A decade has passed since Australia won their first and only elite men's road rainbow jersey at the World Championships, with Simon Clarke (EF Education First) the only rider to still feature from Cadel Evans' winning team.
In 2009, Clarke was but a first-year professional, and was drafted into the green-and-gold colours of a team that included a generation of Australian household names, from Evans to Simon Gerrans, Stuart O'Grady and Michael Rogers. It was a team at the peak of their individual powers.
In the 10 years since, Australia have knocked on the door several times again at the Worlds road race, with Michael Matthews finishing second, third and fourth in recent years. But a second title has always slipped through their fingers. This time, Australia head to Yorkshire with a genuine contender in Matthews and another strong core of riders that includes Clarke.
"Ten years, I suppose, is a long time, and there's been a fair generation change since then. That was my first year as a pro, so I was lucky to even be selected. I'm happy to say that I'm still riding as a pro," Clarke, speaking at the recent Tour of Britain, tells Cyclingnews.
Clarke and Evans have always enjoyed mutual respect, and, famously when it came to selecting a leader for the 2009 Worlds from within the squad's ranks, only Clarke offered any form of support for the eventual winner. Everyone else on the team wanted to work for Gerrans. According to Clarke, the mentality within the Australian team changed after their win in Mendrisio, Switzerland, thanks in part to Evans.
"I'd have to say that Cadel really raised the bar and proved to us as a nation that we are, and should be, competitive at the World Championships. Pretty much ever since then, we've gone there to win, and not just to have a good ride. It really increased our expectations, and every year, bar a couple, we've either been in the medals or really close to them. This year is no different. We've got Michael Matthews who has a pretty stellar history in the World Championships. He's ready to go again," says Clarke.
Matthews controversially missed out on selection for the national team 12 months ago, but he heads to Yorkshire in fine fettle after a win at the GP de Québec last week. Clarke will ultimately act as road caption and marshal the team along the tricky and testing Yorkshire roads, but the likes of Jack Haig and Luke Durbridge are among a team that has the capabilities of having numbers in the final few laps. More importantly, according to Clarke, the team are utterly united behind Matthews and the approach of having one leader.
"We've got a really good group this year. When we talk about what happened back with Gerrans and Cadel back in the day, no one is coming with personal ambitions, and there's no one with double ambitions," he tells Cyclingnews.
"If everyone is on form and can have a good ride, then we're going to come pretty close. Aussies are really good at stepping up when it comes to the Worlds.
"There's me, Jack Haig, and a few others who can provide alternative options when it comes to following early moves," says Clarke. "I think that, with Mathieu van der Poel [Netherlands] and Julian Alaphilippe [France], a lot of teams are going to have a strategy to try to open the race up. Italy and Belgium, for example; they'll try to shake the ship.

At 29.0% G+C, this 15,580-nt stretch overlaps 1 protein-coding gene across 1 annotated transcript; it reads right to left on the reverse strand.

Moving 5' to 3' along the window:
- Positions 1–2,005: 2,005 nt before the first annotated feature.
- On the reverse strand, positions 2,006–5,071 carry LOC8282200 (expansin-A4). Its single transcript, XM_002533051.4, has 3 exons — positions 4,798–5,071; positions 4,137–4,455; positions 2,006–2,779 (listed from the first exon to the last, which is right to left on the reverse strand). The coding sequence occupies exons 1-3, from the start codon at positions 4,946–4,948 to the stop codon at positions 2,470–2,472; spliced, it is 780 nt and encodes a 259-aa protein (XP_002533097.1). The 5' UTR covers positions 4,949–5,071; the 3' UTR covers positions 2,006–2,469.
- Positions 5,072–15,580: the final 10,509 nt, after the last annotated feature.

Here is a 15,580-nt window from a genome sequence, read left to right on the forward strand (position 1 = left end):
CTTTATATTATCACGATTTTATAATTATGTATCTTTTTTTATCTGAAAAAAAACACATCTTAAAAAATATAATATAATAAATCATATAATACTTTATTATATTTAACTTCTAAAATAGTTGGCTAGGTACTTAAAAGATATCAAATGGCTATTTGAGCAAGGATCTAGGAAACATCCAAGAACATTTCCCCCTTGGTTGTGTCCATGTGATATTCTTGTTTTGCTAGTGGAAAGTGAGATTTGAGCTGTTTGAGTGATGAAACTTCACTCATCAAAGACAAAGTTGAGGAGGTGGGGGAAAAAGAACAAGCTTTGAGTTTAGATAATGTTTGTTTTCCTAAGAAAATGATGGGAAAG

"Even if you do have a designated leader, it's going to be important to have quality riders who can cover those designated moves, and can still potentially win from a group if it stays away."
The early bird
The Australian management named the national team far earlier than most of the leading teams in the world. This was done in order to provide clarity for the riders facing selection, and the hope is that, with that approach, the final roster will arrive in Yorkshire in peak condition.
"They changed the strategy for the Worlds to announce the roster earlier so that the guys had confirmation that they would be riding, and could then prepare in the way that they needed to," explains Clarke. "It was to stop riders peaking for selection and then not being optimal for the championships. It's a bit of a different tactic, but I think that everyone is coming on well for the Worlds."
With a host of contenders in top form and a long list of genuine contenders, Matthews will have to pull out the ride of his life to repeat Evans' win from 2009, but Clarke believes that it's possible.
"Why not? It's unfortunate that last year's Worlds wasn't a course for him because we saw his form last year in Canada. If we'd had this year's Worlds last year, we'd have been pretty confident," he said.
But with Matthews having now defended his Quebec title, confidence in the Australian camp is going to be high.
Australian elite men's team for the 2019 Road World Championships: Simon Clarke (EF Education First), Rohan Dennis (Bahrain-Merida), Mitchell Docker (EF Education First), Luke Durbridge (Mitchelton-Scott), Nathan Haas (Katusha-Alpecin), Jack Haig (Mitchelton-Scott), Michael Matthews (Team Sunweb), Rory Sutherland (UAE Team Emirates)
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Daniel Benson is the Editor in Chief at both Cyclingnews.com and BikePerfect.com. Based in the UK, he has worked within cycling for almost 15 years, and he joined the Cyclingnews team in 2008 as the site's first UK-based Managing Editor. In that time, he has reported on over a dozen editions of the Tour de France, several World Championships, the Tour Down Under, Spring Classics, and the London 2012 Olympic Games. With the help of the excellent editorial team, he runs the coverage on Cyclingnews and has interviewed leading figures in the sport including UCI Presidents and Tour de France winners.
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